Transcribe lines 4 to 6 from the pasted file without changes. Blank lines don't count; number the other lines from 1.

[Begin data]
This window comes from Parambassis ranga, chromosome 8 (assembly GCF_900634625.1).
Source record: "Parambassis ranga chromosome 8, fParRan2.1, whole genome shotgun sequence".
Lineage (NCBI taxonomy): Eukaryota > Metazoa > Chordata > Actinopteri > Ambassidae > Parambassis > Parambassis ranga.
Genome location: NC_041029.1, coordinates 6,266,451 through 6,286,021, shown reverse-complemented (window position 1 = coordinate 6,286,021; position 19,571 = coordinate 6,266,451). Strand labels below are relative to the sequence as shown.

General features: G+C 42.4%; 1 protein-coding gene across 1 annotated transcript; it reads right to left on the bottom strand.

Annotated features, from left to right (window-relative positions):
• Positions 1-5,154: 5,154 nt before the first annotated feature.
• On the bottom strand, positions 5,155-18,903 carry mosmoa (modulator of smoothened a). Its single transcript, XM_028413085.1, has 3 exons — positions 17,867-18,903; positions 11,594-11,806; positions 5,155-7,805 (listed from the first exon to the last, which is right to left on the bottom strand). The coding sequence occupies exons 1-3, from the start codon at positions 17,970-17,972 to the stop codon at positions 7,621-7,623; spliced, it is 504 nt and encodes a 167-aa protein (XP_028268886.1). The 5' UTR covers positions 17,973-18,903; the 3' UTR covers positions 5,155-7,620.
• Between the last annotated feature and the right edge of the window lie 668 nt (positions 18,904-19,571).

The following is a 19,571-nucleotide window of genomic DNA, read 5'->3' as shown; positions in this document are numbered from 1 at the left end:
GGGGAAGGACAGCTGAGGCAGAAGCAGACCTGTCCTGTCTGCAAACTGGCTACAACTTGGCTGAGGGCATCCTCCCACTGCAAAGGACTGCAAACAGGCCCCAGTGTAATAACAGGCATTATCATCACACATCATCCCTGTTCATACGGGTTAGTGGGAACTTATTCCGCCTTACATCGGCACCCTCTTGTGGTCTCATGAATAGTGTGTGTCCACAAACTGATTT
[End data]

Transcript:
Genome location: NC_041029.1, coordinates 6,266,451 through 6,286,021, shown reverse-complemented (window position 1 = coordinate 6,286,021; position 19,571 = coordinate 6,266,451). Strand labels below are relative to the sequence as shown.

General features: G+C 42.4%; 1 protein-coding gene across 1 annotated transcript; it reads right to left on the bottom strand.

Annotated features, from left to right (window-relative positions):